Researchers from Kyoto University in Japan started a clinical trial this month to treat Parkinson’s disease with reprogrammed stem cells. This follows the successful restoration of brain cell function in monkeys using these stem cells reported last year.

Parkinson’s disease is characterized by the loss of a specific type of neuron in the brain, called dopaminergic neurons, which make the essential neurotransmitter dopamine. The reduced dopamine levels lead to motor skill decline, causing the characteristic trembling and difficulty walking. Currently, there is no cure for Parkinson’s disease. Therapies to help relieve symptoms include lifestyle changes (diet, exercise, physical therapy), taking a drug to increase dopamine levels in the brain, and deep brain stimulation surgery to electrically inactivate the brain portions responsible for motor symptoms.

However, adding neural progenitor cells, which are derived from reprogrammed stem cells, back into the patients’ brains might replace the lost neurons and cure the disease. In monkey brains, the neural progenitor cells differentiated into dopaminergic neurons and survived for up to two years. Motor symptoms associated with Parkinson’s disease also improved after treating the monkeys.

To make the replacement dopaminergic neurons, mature adult cells (usually from the skin or blood) were treated to revert back to being stem cells, called induced pluripotent stem cells (iPSCs). At this point, the iPSCs can be reprogrammed to become many types of cells. In this case, they were turned into dopaminergic neural progenitor cells, which specifically develop into dopaminergic neurons. Using iPSCs rather than stem cells from human embryos means this treatment would be potentially available in countries that ban the use of embryonic stem cells, such as Ireland, Italy, and most African and South American countries.

Patient recruitment for this trial began this month. Seven patients will be recruited, treated with neural progenitor cells via direct injection into the brain, and studied for 2 years post-injection. Because there is a chance the immune system would react adversely to the injected cells, patients will be given a common immunosuppressant drug (Tacrolimus) during cell injection. Although the procedure in this trial requires brain surgery, it will hopefully be a long-term, effective solution.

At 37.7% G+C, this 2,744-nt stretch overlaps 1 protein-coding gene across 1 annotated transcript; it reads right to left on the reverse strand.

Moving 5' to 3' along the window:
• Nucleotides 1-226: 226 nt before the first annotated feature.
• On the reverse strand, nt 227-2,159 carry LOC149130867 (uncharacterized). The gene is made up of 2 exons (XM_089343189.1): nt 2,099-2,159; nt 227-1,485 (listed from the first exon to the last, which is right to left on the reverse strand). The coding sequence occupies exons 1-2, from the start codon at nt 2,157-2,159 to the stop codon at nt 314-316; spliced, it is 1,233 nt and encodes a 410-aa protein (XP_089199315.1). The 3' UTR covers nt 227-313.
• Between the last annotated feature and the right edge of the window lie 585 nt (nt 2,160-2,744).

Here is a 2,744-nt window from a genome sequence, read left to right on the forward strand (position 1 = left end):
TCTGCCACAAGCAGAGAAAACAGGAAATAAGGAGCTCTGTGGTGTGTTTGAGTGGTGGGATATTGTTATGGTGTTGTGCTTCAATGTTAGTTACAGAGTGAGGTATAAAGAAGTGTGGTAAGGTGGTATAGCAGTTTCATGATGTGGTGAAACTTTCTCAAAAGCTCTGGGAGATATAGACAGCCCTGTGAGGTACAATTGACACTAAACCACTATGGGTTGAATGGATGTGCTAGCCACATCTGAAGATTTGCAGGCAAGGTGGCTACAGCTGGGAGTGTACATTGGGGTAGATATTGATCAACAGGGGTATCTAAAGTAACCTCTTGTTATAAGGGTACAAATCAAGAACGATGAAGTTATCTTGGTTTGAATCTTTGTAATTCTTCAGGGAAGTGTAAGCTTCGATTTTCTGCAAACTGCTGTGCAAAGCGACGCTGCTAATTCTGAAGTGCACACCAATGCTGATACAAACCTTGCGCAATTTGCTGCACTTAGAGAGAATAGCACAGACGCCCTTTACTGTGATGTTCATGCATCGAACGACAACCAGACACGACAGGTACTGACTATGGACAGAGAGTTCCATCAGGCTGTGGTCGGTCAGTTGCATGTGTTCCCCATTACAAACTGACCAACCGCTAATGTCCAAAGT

Managing Correspondent: Chelsea Weidman Burke

Press Article: Trial Launched to Treat Parkinson’s with Reprogrammed Stem Cells. The Scientist.

Japan scientists to use ‘reprogrammed’ stem cells to fight Parkinson’s. Reuters.

First-of-its-kind clinical trial will use reprogrammed adult stem cells to treat Parkinson’s. Science.

Press Release: Doctor-Driven Clinical Trial on Parkinson’s Disease Treatment Using iPS Cell Derived Dopamine Neural Progenitor Cells. Kyoto University.

Original Journal Article: Human iPS cell-derived dopaminergic neurons function in a primate Parkinson’s disease model. Nature.

Image Credit: Pixabay

14 thoughts on “World’s first clinical trial to treat Parkinson’s disease with stem cells

  1. HI, can you please let me know about your trail program. I am 68 years old diagnosed with Parkinson’s five years ago.

  2. I am an active 80 year old and had stem cell therapy at the Riordin Clinic in South Lake ,Texas that kept me from a knee replacement one year ago in August. I am having symptoms of Parkinson’s which my mother had. Internal trembling and weak legs–I am in good health otherwise. I am interested in stem cell therapy for this disease. I have had a brain MRI and have an appointment with a neurologist who will make the final diagnosis. All the tests so far have been normal. Please advise me of what is available.
    Thank you,
    Barbara